More women in radio: But fewer patronising phonecalls

An edited version of this article appeared in Village Magazine, August-September 2013 edition

Coming just as the silly season got into full swing (the MacGill Summer School is always a sure sign) Pat Kenny’s move to Newstalk is a gift to editors wondering how to fill a few pages. For political nerds, the debates over who will replace him brought out the same level of intensity as the Whovians discussing who should replace Matt Smith at the helm of the Tardis, and whether Peter Capaldi was too old for the role.

And just as the science-fiction devotees argued over whether it was time for a woman to take on the part, so too the same debate took place over who should anchor the mid-morning RTE current affairs slot.

There’s an accepted wisdom in media circles that “research shows listeners of both sexes preferred male voices on the radio.” It gets repeated regularly and without much thought, as when last year John Murray held a competition to find the deepest bass voice in Ireland, during which voice coach Paul Moussoulides repeated the canard.

WomenOnAir founder Margaret E Ward spent some time looking for this frequently cited research when she first set up the advocacy group in 2010 to address to gender imbalance on the Irish airwaves. What she found what that what “everybody knows” in broadcasting is based on a single 1935 study of 88 listeners. One study, 78 years ago.

Stop and think about that for a moment. 1935. A time when Marlene Deitrich was considered a crazy rebel for daring to wear pants. When the Irish constitution recognising the support women gave to the state by “by her life within the home” was still two years in the future.

Radio was still a new medium in 1935 and the research, by Hadley Canrtil and Gordon Allport, was groundbreaking for its time, but it was also the first attempt to measure the effects of radio, and very much of its time.

The problem wasn’t just that the past is a different country. The study also looked at quite a narrow question, the preferences of listeners when it came to advertising announcements.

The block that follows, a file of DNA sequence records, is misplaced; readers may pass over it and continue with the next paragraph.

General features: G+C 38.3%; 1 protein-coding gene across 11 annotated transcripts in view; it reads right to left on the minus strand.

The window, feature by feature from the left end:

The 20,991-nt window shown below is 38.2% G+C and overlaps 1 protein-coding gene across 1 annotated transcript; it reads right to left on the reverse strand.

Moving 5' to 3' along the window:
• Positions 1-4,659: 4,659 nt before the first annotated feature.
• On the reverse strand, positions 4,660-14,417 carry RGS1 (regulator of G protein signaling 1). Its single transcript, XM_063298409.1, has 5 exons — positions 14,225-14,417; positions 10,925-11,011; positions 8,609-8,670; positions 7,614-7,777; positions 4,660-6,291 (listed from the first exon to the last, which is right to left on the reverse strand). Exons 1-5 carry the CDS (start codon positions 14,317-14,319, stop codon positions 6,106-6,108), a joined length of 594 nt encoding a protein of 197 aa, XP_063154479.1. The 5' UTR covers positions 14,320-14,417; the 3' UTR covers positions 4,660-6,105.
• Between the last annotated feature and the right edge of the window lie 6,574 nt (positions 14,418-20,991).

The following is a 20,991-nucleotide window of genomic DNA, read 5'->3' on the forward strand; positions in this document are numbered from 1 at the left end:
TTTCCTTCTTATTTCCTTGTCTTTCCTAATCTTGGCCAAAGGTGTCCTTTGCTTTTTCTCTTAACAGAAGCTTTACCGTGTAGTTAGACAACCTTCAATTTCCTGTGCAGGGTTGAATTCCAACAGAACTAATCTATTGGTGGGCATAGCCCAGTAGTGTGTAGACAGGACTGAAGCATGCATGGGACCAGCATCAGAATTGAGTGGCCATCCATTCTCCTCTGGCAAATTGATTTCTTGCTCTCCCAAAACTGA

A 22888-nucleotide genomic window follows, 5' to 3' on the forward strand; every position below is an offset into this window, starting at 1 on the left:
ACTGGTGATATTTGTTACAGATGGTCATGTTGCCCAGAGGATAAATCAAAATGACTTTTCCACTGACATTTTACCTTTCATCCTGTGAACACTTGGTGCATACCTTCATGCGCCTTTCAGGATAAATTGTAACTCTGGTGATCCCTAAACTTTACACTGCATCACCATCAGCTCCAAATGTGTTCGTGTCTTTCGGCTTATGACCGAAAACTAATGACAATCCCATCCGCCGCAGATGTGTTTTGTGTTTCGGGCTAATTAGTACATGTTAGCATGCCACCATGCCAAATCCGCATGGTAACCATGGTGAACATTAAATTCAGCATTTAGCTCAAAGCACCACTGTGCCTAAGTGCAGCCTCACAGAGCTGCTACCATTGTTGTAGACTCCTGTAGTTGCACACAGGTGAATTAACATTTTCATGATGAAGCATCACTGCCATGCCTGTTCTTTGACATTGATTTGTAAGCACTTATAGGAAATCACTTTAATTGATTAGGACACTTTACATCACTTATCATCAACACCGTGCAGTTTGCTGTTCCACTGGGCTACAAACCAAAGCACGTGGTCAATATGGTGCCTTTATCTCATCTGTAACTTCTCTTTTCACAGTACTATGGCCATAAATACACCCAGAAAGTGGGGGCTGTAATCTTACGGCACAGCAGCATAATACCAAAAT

Yet over the years it has grown along with radio, applied to everything from disc jockeying to news and current affairs, often by people who never heard of Cantril and Allport and refer vaguely to “research”.

In the 1970s, for example, BBC Radio Four editor Jim Black told an interviewer that “If a woman could read the news as well as a man then she could do it. But a newsreader needs to have reliability, consistency and authority. A woman may have one or two of these things but not all three. If a woman were to read the news no one would take it seriously.”

Old media may still cling to such ideas, but new media research goes in the opposite direction. In the US, Apple’s Siri app has a female voice. “It’s much easier to find a female voice that everyone likes than a male voice that everyone likes,” says Stanford University professor Clifford Nass, an expert on social-psychological aspects of human-interactive media interaction. “It’s a well-established phenomenon that the human brain is developed to like female voices.”

RTE has no shortage of female talent, yet the prime time radio schedules are curiously male dominated. Between Morning Ireland (Aine Lawlor, Rachel English) and Drivetime (Mary Wilson) every programme was fronted by a man until recently, when Miriam O’Callaghan was drafted in as a temporary substitute for John Murray. Women’s voices are heard on the flagship station, but usually as guests or contributors where they are outnumbered by men, or during late night and weekend slots.

Whether through a need to refresh the schedule, or because of continued pressure from groups such as WomenOnAir, the message does seem to have mde an impact in RTE. News and current affairs director Kevin Bakhurst usually restricts his tweets to items linking to breaking news or pointing out upcoming RTE programmes, yet when the news of Kenny’s departure broke, the link he chose was to an Irish Independent article by Martina Devlin calling for a new female voice, along with the comment “quite interesting”.